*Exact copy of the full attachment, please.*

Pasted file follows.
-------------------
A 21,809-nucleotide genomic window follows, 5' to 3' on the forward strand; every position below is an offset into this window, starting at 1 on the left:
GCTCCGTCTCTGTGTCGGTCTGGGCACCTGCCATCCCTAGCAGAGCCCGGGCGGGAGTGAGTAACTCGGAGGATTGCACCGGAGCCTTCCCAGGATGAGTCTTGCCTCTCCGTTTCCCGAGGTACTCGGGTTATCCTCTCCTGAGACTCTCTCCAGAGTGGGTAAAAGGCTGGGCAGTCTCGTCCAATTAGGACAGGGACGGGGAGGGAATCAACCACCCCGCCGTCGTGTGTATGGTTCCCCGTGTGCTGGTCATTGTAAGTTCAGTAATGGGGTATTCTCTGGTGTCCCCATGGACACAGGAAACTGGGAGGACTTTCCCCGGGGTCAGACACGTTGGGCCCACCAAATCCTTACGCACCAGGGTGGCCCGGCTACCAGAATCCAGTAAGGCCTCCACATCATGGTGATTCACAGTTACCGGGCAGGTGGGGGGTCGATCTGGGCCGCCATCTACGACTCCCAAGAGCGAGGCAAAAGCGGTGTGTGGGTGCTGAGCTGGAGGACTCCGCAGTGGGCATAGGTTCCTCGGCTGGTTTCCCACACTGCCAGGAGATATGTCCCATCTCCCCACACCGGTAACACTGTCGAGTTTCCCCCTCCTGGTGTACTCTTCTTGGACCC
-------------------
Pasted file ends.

A 21,809-nucleotide genomic window follows, 5' to 3' on the forward strand; every position below is an offset into this window, starting at 1 on the left:
GCTCCGTCTCTGTGTCGGTCTGGGCACCTGCCATCCCTAGCAGAGCCCGGGCGGGAGTGAGTAACTCGGAGGATTGCACCGGAGCCTTCCCAGGATGAGTCTTGCCTCTCCGTTTCCCGAGGTACTCGGGTTATCCTCTCCTGAGACTCTCTCCAGAGTGGGTAAAAGGCTGGGCAGTCTCGTCCAATTAGGACAGGGACGGGGAGGGAATCAACCACCCCGCCGTCGTGTGTATGGTTCCCCGTGTGCTGGTCATTGTAAGTTCAGTAATGGGGTATTCTCTGGTGTCCCCATGGACACAGGAAACTGGGAGGACTTTCCCCGGGGTCAGACACGTTGGGCCCACCAAATCCTTACGCACCAGGGTGGCCCGGCTACCAGAATCCAGTAAGGCCTCCACATCATGGTGATTCACAGTTACCGGGCAGGTGGGGGGTCGATCTGGGCCGCCATCTACGACTCCCAAGAGCGAGGCAAAAGCGGTGTGTGGGTGCTGAGCTGGAGGACTCCGCAGTGGGCATAGGTTCCTCGGCTGGTTTCCCACACTGCCAGGAGATATGTCCCATCTCCCCACACCGGTAACACTGTCGAGTTTCCCCCTCCTGGTGTACTCTTCTTGGACCC